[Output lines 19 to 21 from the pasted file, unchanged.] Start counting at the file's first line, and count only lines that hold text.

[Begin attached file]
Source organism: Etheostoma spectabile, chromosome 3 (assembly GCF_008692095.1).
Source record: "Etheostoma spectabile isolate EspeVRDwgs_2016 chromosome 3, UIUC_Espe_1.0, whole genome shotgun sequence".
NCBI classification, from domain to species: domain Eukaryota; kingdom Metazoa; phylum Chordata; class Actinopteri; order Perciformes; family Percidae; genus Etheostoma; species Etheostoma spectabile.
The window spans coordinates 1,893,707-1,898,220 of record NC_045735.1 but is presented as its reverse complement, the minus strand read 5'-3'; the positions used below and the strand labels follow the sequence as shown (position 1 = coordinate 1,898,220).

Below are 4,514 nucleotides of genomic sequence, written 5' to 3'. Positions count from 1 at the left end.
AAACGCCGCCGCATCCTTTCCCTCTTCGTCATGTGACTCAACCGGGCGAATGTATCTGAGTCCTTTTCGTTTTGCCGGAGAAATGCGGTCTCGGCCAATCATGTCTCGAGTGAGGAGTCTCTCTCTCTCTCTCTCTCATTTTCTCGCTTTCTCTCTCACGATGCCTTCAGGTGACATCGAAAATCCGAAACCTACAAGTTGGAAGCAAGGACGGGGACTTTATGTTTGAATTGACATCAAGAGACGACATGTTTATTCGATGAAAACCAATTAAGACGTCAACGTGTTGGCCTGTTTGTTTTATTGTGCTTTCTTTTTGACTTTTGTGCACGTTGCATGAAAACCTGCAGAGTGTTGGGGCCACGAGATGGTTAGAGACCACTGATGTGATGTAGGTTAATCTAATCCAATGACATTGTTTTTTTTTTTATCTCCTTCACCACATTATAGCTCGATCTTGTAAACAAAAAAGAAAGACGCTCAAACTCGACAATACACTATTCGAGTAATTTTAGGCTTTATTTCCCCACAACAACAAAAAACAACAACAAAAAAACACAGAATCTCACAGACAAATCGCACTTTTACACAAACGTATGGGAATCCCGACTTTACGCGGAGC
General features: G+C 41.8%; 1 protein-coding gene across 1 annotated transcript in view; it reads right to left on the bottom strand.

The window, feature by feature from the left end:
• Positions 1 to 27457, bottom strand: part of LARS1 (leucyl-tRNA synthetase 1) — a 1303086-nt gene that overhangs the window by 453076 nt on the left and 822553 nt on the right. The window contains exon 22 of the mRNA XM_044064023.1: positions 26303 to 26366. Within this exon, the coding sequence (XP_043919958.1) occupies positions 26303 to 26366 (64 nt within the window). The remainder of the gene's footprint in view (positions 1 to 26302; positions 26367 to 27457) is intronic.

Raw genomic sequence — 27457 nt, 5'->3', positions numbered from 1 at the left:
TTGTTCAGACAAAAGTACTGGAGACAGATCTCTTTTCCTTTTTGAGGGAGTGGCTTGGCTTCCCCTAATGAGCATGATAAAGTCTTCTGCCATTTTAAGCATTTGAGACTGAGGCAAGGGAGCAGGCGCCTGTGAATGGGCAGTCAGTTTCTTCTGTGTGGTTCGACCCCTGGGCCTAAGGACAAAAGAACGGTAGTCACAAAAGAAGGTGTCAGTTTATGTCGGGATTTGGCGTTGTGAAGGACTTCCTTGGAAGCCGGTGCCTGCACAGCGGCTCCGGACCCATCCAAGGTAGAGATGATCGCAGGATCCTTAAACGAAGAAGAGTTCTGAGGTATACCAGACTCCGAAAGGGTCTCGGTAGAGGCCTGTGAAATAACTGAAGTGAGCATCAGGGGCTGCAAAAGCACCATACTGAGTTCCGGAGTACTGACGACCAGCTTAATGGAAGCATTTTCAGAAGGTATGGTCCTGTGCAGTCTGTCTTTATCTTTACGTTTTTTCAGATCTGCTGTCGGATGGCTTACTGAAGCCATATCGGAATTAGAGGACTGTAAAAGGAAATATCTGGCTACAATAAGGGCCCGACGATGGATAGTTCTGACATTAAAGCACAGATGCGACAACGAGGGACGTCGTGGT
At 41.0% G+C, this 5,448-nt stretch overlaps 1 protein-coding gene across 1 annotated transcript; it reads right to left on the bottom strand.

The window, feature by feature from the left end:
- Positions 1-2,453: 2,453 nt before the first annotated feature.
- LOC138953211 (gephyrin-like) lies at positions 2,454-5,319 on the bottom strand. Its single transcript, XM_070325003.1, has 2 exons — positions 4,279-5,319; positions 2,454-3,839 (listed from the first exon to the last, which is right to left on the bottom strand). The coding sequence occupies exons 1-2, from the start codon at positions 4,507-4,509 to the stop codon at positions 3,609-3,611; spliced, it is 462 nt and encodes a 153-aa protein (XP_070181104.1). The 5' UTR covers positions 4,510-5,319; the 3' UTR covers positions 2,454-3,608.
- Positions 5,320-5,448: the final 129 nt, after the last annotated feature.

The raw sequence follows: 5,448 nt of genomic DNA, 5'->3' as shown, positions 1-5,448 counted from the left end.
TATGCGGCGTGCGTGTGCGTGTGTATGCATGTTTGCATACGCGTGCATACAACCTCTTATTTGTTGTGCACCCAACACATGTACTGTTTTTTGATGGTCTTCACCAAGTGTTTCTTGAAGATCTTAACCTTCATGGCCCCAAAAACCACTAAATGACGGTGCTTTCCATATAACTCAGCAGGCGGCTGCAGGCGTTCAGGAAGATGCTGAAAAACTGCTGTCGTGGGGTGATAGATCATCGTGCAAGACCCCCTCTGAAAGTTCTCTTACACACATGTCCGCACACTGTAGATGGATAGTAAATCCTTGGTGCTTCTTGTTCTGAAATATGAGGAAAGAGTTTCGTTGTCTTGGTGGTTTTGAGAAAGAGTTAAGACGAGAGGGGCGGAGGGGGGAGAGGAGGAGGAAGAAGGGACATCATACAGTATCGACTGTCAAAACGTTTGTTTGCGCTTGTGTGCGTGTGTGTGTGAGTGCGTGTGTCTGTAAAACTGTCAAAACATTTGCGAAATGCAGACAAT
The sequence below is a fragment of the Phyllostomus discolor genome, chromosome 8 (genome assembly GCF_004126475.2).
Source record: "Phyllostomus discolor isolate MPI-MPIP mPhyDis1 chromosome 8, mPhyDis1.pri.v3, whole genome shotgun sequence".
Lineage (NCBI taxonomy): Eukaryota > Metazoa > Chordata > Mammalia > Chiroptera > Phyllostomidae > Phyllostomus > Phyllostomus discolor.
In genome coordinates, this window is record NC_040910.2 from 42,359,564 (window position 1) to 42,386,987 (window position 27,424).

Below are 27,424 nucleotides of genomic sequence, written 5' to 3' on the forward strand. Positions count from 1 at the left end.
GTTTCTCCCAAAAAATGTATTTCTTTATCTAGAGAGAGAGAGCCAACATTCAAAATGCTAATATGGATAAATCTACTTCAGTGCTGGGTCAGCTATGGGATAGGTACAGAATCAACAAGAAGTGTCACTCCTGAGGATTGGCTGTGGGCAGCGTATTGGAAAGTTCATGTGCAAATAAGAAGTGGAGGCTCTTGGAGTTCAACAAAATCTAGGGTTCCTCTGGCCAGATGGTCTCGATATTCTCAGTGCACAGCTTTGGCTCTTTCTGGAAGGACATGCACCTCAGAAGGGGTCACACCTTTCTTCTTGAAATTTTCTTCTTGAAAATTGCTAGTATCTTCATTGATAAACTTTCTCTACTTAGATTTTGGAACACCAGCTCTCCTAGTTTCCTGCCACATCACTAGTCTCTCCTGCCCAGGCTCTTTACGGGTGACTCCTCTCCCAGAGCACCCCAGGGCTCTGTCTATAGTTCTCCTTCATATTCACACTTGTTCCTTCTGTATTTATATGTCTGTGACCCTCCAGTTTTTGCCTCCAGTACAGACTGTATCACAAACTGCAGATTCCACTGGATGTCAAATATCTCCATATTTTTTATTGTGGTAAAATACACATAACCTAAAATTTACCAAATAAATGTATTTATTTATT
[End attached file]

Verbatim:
The sequence below is a fragment of the Phyllostomus discolor genome, chromosome 8 (genome assembly GCF_004126475.2).
Source record: "Phyllostomus discolor isolate MPI-MPIP mPhyDis1 chromosome 8, mPhyDis1.pri.v3, whole genome shotgun sequence".
Lineage (NCBI taxonomy): Eukaryota > Metazoa > Chordata > Mammalia > Chiroptera > Phyllostomidae > Phyllostomus > Phyllostomus discolor.